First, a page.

WordPress uses the term category slightly differently to the way that we employ it here on Engole. We don’t have a category of Monuments in Cheshire for instance, but we can categorise an individual structure as a monument and in Cheshire, making it easier for readers searching for such monuments to find.

The first thing to understand is that even if an article is uncategorised, it will still appear in search results if its title or content contains any of the words searched for. The Relevanssi plugin that we use for user searches – not admin searches – assigns levels of relevance in descending order to three things: the article’s title, its categories, and its content.

To take one example, our article on the fund manager George Ross GoobeyInnovative pension fund manager (1911–1999). is uncategorised, but if you do a search for “goobey” – capitalisation is ignored – you’ll see this:

We don’t have a category for “fund manager”, but because that phrase appears in the text of Goobey’s article this is what you’d get if you searched for that:

George Ross Goobey still appears first because his article contains the phrase “fund manager”, and the others are included because their articles contain the words “fund” and “manager”.


Our use of categories is simply to refine searches for the benefit of readers, as this comparison with a Wikipedia search hopefully demonstrates. Suppose a reader is searching for “churches in somerset”. This is what they’d see on Wikipedia:

In other words, someone would need to have written an article titled “Churches in Somerset”. Compare that with our approach, which is to categorise a church article as “church” and “somerset”, without the need for a “Churches in Somerset” article. This is what we’d return for that same search:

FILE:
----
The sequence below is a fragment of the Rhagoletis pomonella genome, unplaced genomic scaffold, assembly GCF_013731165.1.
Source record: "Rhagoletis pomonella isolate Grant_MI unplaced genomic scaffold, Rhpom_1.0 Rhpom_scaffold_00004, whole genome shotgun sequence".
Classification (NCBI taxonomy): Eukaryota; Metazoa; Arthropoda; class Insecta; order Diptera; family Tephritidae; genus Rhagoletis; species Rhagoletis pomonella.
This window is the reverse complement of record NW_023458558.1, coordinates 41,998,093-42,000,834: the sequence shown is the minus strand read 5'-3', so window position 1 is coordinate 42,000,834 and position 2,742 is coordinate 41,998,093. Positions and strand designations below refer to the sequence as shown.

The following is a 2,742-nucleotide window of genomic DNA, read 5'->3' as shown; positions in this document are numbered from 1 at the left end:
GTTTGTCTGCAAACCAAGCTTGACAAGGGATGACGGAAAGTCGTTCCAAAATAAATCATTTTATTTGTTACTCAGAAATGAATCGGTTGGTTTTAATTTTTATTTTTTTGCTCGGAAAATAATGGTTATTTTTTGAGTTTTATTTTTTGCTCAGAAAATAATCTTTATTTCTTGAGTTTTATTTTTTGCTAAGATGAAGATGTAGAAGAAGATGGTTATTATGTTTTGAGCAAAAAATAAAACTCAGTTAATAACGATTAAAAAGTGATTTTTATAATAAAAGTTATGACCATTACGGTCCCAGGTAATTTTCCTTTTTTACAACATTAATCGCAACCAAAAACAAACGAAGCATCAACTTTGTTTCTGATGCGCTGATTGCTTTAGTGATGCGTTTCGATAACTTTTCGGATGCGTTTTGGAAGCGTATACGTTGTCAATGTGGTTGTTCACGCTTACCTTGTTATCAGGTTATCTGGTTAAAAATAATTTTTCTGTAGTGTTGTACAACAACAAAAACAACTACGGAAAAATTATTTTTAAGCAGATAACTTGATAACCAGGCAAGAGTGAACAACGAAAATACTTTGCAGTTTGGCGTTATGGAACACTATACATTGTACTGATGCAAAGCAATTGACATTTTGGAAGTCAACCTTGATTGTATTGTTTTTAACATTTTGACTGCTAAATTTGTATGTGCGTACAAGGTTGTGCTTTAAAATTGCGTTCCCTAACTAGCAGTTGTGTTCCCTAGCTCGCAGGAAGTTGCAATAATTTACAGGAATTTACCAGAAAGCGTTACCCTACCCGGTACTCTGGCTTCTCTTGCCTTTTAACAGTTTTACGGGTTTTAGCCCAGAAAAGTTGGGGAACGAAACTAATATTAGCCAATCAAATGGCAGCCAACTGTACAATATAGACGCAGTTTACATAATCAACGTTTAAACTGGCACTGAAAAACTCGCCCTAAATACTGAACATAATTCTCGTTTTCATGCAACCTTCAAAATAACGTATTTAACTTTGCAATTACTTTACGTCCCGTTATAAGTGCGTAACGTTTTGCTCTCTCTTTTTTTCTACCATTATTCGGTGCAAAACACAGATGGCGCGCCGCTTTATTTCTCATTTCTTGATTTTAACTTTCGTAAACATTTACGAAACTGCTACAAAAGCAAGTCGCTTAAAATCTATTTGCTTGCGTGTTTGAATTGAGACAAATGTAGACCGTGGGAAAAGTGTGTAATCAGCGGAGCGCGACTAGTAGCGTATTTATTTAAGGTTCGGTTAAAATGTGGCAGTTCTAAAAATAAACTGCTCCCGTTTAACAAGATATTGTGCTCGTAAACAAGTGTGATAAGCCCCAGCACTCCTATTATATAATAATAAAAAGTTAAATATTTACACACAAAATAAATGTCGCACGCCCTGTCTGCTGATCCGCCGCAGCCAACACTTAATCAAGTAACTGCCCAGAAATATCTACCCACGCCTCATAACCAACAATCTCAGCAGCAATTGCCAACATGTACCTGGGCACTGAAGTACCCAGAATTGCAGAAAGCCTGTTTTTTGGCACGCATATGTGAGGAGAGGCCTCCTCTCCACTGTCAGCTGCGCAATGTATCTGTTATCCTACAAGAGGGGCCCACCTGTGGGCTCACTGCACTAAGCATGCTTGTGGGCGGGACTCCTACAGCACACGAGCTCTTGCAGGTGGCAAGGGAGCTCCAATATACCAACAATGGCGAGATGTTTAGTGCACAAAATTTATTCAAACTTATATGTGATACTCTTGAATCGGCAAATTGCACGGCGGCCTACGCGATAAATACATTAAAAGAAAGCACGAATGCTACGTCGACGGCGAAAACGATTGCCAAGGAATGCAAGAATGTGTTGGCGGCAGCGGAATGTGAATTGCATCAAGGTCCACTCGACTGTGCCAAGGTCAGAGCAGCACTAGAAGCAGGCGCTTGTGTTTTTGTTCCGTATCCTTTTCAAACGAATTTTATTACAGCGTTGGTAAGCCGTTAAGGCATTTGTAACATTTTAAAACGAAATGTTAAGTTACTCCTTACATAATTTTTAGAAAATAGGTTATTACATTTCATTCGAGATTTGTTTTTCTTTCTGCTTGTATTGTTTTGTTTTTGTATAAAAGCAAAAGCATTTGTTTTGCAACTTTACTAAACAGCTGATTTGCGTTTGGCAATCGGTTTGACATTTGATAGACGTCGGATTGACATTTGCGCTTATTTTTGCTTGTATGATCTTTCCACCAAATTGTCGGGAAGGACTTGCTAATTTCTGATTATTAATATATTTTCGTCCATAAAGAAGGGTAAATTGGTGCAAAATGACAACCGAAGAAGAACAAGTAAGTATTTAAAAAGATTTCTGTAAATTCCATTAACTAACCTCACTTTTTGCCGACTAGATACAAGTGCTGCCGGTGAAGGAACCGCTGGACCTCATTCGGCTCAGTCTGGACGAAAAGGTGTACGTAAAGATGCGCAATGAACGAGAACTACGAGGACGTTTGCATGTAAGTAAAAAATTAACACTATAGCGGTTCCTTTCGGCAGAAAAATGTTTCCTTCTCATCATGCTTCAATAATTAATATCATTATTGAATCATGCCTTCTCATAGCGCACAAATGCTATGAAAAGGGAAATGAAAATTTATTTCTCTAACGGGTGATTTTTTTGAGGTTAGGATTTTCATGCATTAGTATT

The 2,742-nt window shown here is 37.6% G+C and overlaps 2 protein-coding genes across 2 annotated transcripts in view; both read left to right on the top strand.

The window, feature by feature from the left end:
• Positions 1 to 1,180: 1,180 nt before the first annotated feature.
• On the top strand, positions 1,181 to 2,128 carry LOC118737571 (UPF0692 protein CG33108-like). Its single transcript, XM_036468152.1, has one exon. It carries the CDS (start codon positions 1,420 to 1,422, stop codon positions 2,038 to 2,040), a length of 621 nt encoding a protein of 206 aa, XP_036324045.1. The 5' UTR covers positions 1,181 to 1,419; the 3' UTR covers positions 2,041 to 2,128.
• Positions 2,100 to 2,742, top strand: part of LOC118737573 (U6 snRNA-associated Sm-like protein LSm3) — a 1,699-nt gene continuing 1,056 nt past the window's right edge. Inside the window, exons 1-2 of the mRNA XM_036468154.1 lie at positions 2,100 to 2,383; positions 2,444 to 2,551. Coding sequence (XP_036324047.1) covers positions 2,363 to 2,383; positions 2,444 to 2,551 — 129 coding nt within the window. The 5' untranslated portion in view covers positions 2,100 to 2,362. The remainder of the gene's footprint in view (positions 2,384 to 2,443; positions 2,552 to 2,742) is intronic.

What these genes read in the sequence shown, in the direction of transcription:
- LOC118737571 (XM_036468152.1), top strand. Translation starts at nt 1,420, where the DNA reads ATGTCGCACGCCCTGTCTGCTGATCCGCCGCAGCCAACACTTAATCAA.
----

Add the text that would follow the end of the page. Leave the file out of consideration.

So, in essence, categories are convenient search terms. What we’re doing in assigning categories is to second-guess what terms users are most likely to include in their searches, singly or in combination, and what they’d expect to see.

Noise words and synonyms

Noise words are commonly occurring words such as “a”, “in”, “the”, “please” … which are ignored during the search. So there’s no difference between searching for “churches in somerset” and “somerset churches”.

We also have a database of synonyms, so every category is singular, eg. “church” not “churches”, as churches is defined as a synonym of church; similarly with “motorbike(s)” vs “motorcycle(s)”. All searches are examined for synonyms and modified accordingly before being passed to the search engine.

For instance, a search for “british motorbikes” would be translated to “british motorcycle”:

Just like categories, these synonyms are solely for the benefit of readers. We maintain a log of all searches so that we can monitor things like misspellings such as “phenakistiscope”, and correct them to phenakistoscopeOptical toy producing the illusion of moving images, popular during the Victorian era., a pretty common error among those interested in Victorian toys.

To put the significance of that in context, Wikipedia has more than 2.3 million “List of X’s in Y” articles, such as “List of British Cars”, more than 37% of all its articles. But because we have defined “list” and “of” be noise words, and “cars” to be a synonym of “automobile”, without us having an article called “List of British cars” we would return this: